Oliver Anthony was found guilty of one count of aggravated battery on a police officer on Jan. 21. The charge stemmed from an anti-war and immigrant rights demonstration held last March 14, where Anthony was the only one out of more than 1,000 activists who got arrested.
Short notice of his court date prevented me from attending, and neither Anthony nor his legal rep have responded to my requests for information. I'm not taking it personally, though — I know at least one other progressive media person has reached out to him and gotten nowhere.
My long record of documenting activist arrests has definitely taught me to be skeptical of police claims in these cases, but I've heard conflicting eyewitness reports and I can't even make a good-faith effort to cover Anthony's story without his cooperation. He's facing up to five years in prison, and his sentencing is scheduled for Feb. 25, so there's still ample opportunity for him to talk (or cop a plea bargain, if that's what his people are working on).
On to another case in which the facts are pretty clear-cut, artist Chris Drew is heading to court tomorrow morning to face a felony eavesdropping charge for recording his own arrest. Drew was busted Dec. 2 on misdemeanor charges of selling art in a prohibited area (in front of the State Street Macy's) and without a peddler’s license.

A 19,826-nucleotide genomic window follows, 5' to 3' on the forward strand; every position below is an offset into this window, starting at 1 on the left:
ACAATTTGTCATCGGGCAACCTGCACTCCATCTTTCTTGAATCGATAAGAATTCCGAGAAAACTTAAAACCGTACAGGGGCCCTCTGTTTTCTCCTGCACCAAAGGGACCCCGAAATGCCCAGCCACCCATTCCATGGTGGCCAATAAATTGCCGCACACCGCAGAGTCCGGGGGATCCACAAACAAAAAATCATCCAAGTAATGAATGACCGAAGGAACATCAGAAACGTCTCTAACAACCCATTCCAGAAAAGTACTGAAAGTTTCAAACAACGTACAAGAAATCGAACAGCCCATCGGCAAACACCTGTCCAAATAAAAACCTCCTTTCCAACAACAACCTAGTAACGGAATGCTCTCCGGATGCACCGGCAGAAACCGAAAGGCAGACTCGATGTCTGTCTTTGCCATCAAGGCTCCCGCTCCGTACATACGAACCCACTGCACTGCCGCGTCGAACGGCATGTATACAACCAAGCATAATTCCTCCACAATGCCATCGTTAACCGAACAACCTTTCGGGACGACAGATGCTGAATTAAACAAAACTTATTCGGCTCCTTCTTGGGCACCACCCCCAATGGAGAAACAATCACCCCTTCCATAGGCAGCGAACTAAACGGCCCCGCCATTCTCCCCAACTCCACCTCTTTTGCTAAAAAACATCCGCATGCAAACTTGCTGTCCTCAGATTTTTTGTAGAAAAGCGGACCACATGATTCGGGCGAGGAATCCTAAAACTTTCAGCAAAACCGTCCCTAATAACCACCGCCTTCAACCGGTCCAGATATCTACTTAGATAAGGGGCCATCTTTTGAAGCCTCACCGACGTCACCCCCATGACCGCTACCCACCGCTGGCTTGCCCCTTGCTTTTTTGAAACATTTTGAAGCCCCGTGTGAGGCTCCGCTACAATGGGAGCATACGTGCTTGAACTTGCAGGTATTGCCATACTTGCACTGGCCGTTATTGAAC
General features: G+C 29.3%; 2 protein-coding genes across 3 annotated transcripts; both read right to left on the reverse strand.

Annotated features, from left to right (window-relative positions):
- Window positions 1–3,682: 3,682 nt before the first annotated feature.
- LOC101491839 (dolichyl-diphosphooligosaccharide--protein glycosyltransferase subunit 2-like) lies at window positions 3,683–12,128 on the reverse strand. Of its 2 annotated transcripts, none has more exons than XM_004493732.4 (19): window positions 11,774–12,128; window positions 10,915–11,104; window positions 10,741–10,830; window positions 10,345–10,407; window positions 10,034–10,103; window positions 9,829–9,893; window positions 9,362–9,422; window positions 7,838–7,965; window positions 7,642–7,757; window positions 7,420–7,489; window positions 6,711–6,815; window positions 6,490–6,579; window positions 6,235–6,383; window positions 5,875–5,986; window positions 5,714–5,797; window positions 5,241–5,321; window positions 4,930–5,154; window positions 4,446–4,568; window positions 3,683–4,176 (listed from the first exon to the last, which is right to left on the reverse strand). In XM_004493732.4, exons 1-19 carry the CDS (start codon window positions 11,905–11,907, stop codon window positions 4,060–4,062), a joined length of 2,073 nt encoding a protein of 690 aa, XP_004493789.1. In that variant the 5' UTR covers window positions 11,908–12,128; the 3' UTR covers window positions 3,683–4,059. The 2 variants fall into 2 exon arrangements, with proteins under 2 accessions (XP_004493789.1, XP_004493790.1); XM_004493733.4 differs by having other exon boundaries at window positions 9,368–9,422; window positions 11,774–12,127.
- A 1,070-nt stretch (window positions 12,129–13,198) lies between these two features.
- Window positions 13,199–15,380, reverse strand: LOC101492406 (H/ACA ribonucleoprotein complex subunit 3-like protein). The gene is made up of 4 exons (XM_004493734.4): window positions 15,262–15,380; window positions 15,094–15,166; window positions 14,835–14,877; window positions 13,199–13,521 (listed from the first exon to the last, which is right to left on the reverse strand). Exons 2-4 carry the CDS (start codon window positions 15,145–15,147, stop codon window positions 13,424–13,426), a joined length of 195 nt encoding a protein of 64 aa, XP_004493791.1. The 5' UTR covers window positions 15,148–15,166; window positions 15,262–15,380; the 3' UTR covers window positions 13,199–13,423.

The eavesdropping charge was added a day later, and it was allowed to stand even after the other charges were dismissed at a Dec. 9 hearing.
In the post-9/11 era, law enforcement folks became very keen on pointing cameras at people exercising their First Amendment rights — here are but two examples from the files:
At Wacker Drive on the second anniversary of the Iraq War - March 19, 2005
At Union Park on the third anniversary of the Iraq War - March 18, 2008
Photo by Marge Weinstein
But oh, do they ever get hot around the collar when the tables are turned. Even I, as polite and demure a guy as you can find in this town, had an officer get in my face once for having the audacity to document him hassling peaceful protesters with no legal ground (that's not my personal opinion; when he arrested someone, his commanding officer quickly released the activist and pretty much apologized for the inconvenience).
As Curtis Black reported on Newstips, there is case law backing the right to video and audio tape police action in the public way, and the ACLU of Illinois is working on constitutional challenges to the Chicago street peddling ordinance and the state eavesdropping statute that got Drew in trouble.
In the meantime, you can support him in court tomorrow at 9 a.m. at the Cook County Criminal Court, 2650 S. California Ave.